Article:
We're always reminded love and hate aren't
black or white, but shades of grey.
There's a continuum between those two poles.
I don't disagree, but that's not the whole story,
either: I think there are at least three of these
axes, and possibly more.
Axis 1, Direction: Love vs. Hate
This is probably the easiest to explain, especially
since most of us already have a good feel for it.
We're used to thinking in these terms. I used to
believe that this range could be easily mapped onto,
say, the integers, but after thinking about the
next two axes, I'm not so sure.
The first axis tells us whether your feelings for
someone (or something) are positive or negative.
That is, they give a direction.
This second axis shows how strongly you feel
that way. In pseudomathematical terms, this adds
a magnitude to your love/hate direction.
While it's a convenient shorthand, I don't think that
you can really model this using vectors. If we look
at the emotions we see in ourselves and others, and
plot those along the two axes we've described so far,
we might see a triangle:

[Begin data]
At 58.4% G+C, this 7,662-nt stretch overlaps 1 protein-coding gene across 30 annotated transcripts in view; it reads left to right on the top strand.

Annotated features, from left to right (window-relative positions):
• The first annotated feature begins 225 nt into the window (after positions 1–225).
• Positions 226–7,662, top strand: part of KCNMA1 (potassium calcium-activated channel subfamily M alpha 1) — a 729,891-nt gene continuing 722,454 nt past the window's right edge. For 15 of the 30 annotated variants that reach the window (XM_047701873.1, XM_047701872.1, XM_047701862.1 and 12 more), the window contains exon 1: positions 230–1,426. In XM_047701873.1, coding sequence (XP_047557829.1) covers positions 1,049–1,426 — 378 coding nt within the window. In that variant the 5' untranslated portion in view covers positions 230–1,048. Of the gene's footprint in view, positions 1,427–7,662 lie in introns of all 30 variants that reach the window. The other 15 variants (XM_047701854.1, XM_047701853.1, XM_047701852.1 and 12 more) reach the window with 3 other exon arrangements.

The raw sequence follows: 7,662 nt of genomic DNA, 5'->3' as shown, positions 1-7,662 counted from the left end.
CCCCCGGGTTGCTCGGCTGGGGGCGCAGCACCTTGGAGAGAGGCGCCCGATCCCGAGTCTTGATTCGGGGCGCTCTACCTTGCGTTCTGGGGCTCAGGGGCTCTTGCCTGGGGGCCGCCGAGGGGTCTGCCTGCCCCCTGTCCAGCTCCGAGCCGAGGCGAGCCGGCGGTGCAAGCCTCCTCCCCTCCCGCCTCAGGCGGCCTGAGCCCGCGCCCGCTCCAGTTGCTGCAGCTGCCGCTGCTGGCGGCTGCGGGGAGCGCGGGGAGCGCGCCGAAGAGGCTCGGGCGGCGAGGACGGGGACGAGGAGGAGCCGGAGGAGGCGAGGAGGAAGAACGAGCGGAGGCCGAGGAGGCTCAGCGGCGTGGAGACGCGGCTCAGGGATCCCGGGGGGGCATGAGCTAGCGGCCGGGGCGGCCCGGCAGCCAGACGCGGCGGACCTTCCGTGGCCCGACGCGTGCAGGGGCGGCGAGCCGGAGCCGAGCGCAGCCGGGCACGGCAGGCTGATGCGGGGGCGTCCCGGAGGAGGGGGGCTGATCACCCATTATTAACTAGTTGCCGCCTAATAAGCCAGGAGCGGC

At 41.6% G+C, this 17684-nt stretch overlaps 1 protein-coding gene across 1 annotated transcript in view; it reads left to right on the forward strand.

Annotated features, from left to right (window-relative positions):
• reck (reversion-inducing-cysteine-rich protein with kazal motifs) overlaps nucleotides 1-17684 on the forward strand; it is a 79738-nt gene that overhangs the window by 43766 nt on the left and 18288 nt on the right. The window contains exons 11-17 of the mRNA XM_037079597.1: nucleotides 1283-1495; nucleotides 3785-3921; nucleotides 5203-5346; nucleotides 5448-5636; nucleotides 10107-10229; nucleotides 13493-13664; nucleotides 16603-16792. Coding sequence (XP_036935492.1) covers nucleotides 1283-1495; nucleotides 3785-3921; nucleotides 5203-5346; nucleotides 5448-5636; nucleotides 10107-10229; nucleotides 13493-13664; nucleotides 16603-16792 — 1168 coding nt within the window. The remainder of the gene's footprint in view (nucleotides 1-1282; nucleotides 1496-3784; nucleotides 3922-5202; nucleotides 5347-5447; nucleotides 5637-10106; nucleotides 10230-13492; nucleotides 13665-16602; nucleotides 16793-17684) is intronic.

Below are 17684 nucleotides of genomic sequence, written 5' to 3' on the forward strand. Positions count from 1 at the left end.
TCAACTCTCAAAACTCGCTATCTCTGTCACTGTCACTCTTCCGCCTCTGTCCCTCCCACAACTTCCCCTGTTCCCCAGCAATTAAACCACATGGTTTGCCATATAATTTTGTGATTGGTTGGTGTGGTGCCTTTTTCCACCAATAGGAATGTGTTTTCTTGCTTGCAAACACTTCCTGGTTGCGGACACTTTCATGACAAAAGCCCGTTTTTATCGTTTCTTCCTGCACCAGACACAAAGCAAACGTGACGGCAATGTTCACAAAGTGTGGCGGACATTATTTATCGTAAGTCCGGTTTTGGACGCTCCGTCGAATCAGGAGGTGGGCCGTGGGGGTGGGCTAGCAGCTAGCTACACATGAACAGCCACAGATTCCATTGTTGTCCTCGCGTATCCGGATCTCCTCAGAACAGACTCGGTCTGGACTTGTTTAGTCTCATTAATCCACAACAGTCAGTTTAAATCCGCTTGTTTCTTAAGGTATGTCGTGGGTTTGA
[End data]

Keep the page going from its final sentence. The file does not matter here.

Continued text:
Hate / \ Love
An odd feature of extreme Obsession is that it's
difficult to tell whether the original feeling was
love or hate. Obsession seems to push out the
original positive or negative emotion, and just fill
it with a wild intensity. Acting like an emotional
Möbius Strip, we get something that looks
more like a diamond:
Hate < > Love
(As an aside, I almost described this axis as being
between obsession and apathy, instead of
indifference. I concluded that apathy is more a
result of indifference, and that indifference is a
more diametric opposite to obsession.
Axis 3, Importance: Trivial vs. Vital
While this isn't necessarily an axis of
emotions themselves, it's an obvious attribute to
reflecting on emotions and how they affect our lives.
There seems to be two components to this: objective
and subjective. When these two perceptions of an
emotional matter disagree, it can cause problems.
Examples include everything from a teenager's
first big heartache to more serious neuroses and
I haven't decided whether these two are really
a separate axis or not. It probably falls back to
the deep question of whether there is an
objective reality at all, or if
everything is subjective, since
that's (by definition) the only way we can experience